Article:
Last Friday, I was lucky enough to witness one of the most influential (and, more importantly, fun) British bands of all time playing venerable London institution The 100 Club.
The band was The Specials, and to see them in action in 2019, on the day of release of their new album, was a thing of pure joy.
They played the hits (all of them, from ‘A Message To You Rudy’ to ‘Too Much Too Young’ and ‘Enjoy Yourself’ and everything in between) and they played material from excellent new album ‘Encore’, which showed that the rebel spirit in which the band was formed remains intact.
When the group got together in Coventry in 1977, it was an assembling of a multicultural young line-up that mixed the energy and spirit of punk with the bouncy, goodtime feel of ska, reggae and rocksteady. That music had arrived in the West Midlands from Jamaica with the Windrush generation, who were subjected to disgraceful treatment last year when it emerged that then-Home Secretary Amber Rudd was trying to send some of them ‘home’ having destroyed their immigration papers.
At a time of great turmoil, The Specials didn’t just start a band, they started a movement that celebrated a new, shared culture among young people – even if it meant their gigs were frequented by National Front members spoiling for a fight. They formed the scene-lynchpin label Two Tone and signed like-minded groups The Beat, The Selector and Madness. Later, they would inspire the California ska-punk scene that continues to be hugely successful to this day.
Their music was inextricably linked to the times, taking into account teen pregnancy (the aforementioned ‘Too Much Too Young’), political causes (‘Nelson Mandela’, released by the band’s second incarnation The Special AKA) and urban decay. ‘Ghost Town’ – their most celebrated hit – spoke of the dreary desperation of life in Thatcher’s Britain: “This town is coming like a ghost town/Why must the youth fight against themselves?/Government leaving the youth on the shelf”. Sound familiar?
It’s a spirit which lives on in the band’s latest material. The godhead of the Two Tone scene was, arguably, Jamaican ska master Prince Buster, whose ‘One Step Beyond’ was covered by Madness and became their de-facto theme tune, and whose ‘Gangsters’ was covered by The Specials.
One of Buster’s songs, the not-really-OK-any-more ‘Ten Commandments of Man’, has been given a 2019 overhaul by The Specials on ‘Encore’, in collaboration with Saffiyah Khan, the activist who found fame when a photo of her fearlessly fronting up to an English Defence League member at a 2017 protest went viral.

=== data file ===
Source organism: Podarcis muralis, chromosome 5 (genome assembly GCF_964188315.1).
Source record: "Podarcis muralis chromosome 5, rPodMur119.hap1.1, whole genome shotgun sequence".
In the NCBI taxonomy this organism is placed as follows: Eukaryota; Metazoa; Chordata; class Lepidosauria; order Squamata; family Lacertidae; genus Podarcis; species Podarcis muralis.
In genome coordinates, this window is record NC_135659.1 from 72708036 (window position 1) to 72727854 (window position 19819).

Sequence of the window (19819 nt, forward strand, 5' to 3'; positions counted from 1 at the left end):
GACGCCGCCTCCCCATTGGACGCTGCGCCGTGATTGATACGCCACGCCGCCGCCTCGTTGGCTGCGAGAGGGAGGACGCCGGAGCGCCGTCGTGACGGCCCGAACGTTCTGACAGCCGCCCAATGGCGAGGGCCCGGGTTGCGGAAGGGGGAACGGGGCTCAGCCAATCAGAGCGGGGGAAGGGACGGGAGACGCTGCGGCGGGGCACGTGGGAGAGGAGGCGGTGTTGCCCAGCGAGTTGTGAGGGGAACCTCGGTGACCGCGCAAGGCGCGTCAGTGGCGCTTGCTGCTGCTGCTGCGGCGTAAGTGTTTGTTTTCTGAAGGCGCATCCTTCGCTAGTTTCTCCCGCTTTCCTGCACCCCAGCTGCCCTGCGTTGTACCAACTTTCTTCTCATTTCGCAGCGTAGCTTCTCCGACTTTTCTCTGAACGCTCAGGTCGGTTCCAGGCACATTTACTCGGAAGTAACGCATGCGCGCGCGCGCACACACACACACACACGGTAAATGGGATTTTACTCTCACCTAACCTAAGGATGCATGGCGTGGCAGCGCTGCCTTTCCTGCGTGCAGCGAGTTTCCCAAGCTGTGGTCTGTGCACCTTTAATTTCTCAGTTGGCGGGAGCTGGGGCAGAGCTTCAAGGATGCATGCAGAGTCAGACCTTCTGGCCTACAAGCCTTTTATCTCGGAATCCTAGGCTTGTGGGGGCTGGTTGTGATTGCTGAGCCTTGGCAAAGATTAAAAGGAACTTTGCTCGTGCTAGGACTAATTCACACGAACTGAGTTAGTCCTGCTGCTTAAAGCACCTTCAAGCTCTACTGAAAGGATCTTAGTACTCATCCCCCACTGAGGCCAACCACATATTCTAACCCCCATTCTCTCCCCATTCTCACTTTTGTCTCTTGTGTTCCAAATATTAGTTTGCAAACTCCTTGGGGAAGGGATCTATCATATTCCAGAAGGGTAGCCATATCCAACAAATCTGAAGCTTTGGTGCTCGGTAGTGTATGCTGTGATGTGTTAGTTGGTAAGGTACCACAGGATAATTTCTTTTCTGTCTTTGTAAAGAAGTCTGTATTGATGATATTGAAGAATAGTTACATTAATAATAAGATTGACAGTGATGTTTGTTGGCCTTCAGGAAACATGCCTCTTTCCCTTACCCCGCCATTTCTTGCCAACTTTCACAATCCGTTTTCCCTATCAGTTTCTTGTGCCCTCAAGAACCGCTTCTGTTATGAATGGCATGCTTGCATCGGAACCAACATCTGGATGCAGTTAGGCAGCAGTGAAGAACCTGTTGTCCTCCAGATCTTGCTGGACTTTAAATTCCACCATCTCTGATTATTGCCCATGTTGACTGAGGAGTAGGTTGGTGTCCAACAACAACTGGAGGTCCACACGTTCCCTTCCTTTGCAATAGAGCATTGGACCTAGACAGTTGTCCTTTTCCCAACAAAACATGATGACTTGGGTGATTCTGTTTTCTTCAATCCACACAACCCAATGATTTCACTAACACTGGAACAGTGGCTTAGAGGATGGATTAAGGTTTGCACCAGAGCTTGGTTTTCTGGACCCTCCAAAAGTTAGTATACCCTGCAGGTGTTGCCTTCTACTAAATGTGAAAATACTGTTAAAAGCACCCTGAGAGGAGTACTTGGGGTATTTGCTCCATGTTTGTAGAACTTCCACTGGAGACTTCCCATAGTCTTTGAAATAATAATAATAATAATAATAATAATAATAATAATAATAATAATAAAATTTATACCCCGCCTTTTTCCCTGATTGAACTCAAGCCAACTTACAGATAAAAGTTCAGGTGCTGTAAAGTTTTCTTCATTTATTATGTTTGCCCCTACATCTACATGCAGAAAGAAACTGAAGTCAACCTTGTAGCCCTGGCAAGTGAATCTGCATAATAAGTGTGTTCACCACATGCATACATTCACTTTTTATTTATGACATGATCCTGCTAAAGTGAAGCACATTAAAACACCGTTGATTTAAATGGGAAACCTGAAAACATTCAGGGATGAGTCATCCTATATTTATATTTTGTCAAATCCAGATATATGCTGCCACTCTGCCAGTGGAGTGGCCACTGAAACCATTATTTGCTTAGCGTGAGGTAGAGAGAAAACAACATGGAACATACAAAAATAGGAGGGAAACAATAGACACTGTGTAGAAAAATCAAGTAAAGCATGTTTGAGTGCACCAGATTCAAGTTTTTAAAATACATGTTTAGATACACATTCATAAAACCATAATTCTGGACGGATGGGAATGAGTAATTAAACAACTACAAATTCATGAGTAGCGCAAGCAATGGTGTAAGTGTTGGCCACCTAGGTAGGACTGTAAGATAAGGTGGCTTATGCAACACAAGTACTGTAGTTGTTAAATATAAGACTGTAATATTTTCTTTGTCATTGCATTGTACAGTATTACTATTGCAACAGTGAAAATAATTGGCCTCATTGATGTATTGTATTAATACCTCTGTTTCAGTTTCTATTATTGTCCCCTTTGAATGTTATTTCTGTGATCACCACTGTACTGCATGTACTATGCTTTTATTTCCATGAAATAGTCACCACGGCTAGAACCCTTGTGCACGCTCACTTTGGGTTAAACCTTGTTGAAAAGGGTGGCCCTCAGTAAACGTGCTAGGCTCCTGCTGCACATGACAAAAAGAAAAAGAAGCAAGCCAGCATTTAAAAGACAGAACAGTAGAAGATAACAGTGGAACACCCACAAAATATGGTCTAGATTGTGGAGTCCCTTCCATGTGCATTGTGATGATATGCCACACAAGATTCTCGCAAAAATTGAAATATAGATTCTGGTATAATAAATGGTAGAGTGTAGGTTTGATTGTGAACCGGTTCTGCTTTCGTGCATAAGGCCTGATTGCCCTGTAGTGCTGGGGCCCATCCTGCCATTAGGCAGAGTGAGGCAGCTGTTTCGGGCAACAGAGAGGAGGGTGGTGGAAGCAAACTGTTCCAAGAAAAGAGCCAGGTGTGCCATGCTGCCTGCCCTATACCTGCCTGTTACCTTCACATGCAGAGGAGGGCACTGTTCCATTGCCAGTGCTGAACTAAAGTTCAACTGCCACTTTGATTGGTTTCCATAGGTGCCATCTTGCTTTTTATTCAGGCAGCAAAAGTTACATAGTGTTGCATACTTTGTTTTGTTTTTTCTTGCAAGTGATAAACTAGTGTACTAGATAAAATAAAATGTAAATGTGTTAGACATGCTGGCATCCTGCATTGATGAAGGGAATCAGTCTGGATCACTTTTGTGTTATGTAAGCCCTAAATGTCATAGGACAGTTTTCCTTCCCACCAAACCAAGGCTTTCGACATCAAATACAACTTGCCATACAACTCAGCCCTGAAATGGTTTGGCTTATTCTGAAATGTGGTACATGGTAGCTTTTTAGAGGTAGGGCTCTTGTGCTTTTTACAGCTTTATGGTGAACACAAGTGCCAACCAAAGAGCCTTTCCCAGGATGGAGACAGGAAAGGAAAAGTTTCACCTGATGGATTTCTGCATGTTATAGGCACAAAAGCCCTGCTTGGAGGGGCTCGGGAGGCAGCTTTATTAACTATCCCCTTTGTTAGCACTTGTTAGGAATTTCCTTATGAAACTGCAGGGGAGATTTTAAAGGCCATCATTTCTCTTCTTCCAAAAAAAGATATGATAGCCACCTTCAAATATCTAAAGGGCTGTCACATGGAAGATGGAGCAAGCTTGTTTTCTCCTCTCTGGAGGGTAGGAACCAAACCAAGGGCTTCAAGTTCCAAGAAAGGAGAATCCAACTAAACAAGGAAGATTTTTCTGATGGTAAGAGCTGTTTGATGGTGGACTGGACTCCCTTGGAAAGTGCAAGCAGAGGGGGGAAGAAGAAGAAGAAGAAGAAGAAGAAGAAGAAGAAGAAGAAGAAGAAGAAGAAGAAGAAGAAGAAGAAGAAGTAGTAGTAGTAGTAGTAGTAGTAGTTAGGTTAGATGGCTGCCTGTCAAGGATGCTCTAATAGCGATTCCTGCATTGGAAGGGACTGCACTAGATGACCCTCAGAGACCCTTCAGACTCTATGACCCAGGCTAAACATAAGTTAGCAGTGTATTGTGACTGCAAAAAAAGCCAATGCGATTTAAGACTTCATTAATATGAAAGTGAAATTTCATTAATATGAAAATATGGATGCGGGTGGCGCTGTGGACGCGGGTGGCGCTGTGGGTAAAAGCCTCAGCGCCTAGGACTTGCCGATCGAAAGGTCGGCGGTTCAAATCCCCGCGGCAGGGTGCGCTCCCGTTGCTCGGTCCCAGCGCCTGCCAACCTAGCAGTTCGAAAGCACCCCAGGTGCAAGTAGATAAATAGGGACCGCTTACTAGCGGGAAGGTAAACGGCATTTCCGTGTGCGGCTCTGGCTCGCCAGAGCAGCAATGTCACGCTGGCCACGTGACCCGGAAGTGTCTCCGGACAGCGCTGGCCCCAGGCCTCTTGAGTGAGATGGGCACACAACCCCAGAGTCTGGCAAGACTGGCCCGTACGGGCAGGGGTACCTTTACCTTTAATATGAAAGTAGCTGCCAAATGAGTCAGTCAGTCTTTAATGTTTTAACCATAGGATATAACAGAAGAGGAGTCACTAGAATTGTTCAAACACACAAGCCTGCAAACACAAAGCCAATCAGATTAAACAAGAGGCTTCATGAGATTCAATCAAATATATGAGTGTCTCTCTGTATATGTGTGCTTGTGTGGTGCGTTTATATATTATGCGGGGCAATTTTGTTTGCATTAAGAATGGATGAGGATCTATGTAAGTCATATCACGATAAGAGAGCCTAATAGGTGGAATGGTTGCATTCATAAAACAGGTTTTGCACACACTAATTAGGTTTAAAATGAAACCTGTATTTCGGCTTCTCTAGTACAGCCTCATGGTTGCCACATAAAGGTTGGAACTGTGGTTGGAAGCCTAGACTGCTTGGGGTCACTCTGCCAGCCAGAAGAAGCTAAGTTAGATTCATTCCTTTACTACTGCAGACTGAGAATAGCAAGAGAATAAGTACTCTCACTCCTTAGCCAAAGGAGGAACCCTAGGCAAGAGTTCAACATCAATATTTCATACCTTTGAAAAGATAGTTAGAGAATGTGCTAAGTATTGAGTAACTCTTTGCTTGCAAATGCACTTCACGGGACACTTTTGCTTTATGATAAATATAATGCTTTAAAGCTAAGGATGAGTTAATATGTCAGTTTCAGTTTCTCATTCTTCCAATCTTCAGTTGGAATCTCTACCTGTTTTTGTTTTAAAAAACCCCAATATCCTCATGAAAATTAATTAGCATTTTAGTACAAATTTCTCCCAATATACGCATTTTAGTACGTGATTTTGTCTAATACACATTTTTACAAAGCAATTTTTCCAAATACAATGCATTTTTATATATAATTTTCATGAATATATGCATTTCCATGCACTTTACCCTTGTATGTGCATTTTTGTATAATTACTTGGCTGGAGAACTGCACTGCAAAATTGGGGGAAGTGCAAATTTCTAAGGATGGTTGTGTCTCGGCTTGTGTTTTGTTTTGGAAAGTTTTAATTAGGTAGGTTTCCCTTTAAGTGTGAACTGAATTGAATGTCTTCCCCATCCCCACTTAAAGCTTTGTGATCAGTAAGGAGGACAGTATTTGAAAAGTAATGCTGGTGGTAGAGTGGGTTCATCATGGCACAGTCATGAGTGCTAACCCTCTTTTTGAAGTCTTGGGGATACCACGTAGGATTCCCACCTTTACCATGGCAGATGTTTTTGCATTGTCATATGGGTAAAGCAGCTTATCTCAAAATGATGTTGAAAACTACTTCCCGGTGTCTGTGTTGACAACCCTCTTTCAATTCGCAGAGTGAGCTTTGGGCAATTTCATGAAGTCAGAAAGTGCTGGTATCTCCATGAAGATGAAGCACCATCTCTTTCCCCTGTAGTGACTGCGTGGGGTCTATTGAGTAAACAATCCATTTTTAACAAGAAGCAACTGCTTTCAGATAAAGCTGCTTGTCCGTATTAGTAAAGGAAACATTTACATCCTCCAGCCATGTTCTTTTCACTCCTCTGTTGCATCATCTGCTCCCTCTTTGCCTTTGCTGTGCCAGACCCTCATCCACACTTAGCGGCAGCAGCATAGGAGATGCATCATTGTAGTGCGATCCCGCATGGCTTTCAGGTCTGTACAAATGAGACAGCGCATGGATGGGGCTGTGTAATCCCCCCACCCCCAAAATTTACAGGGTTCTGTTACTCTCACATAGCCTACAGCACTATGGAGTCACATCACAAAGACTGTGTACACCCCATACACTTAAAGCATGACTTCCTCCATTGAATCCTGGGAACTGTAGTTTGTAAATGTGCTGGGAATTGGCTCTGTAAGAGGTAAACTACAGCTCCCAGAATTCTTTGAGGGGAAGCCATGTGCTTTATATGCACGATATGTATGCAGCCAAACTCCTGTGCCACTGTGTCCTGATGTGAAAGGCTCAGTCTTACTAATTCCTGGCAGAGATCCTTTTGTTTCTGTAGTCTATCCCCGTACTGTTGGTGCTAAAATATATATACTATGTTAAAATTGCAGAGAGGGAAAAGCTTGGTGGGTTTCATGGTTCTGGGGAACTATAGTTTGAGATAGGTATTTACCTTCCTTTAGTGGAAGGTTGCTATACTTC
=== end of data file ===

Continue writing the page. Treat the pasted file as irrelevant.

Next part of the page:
“Thou shalt not listen to Prince Buster or any other man offering kindly advice in matters of my own conduct,” she begins. “Thou shalt not tell a girl she deserved it because her skirt was too short”.
It’s not just a brilliant killing-an-idol moment, it’s a manifesto for post-#metoo living.
All of which will probably have you wondering: sure, but why is there a picture of Hugh Jackman at the top of this piece?
Well, because yesterday, it was announced that The Specials were sitting pretty at the top of the Midweek Charts, bumping past Busted and Ian Brown on their way, and on course for their first ever Number One album.
Yet there is a problem. We’ve seen this pattern many times over the past year. Just as it looks like a great and worthy album is about to get the glory, up pops Hugh Jackman and – snikt! – out come the Wolverine claws to puncture those hopes.
Yes, we’re talking about the Greatest Bloody Showman, the album that’s hung around at the top of the charts like a fart in a lift, and which has loomed over every new release like the sword of Damocles.
Every week, all it takes is a few mums and dads doing the Big Shop to casually toss it in the trolley and we’re in chart paralysis once more. It’s an album about a singing circus man. It’s a musical monstrosity. It’s a record that’s been so cynically marketed, there’s a second version out featuring irrelevant pop stars belting through its miserable ballads so people essentially buy it twice.
It’s an album that says nothing about Brexit Britain, that has no cultural significance, that does nothing to support the music industry or propogate ideas, and it’s time we put our foot down.
The Specials today release a video for their politically-charged track ‘Vote For Me’, which couldn’t be more apt. It’s time to vote for The Specials. Stream their album or – better – buy it (it’s only a fiver on Amazon right now). Keep it at the top. End the Barnum barminess. Go! Click! Now!
And Jackman: if this doesn’t work this week, we’re coming for you every week, bub.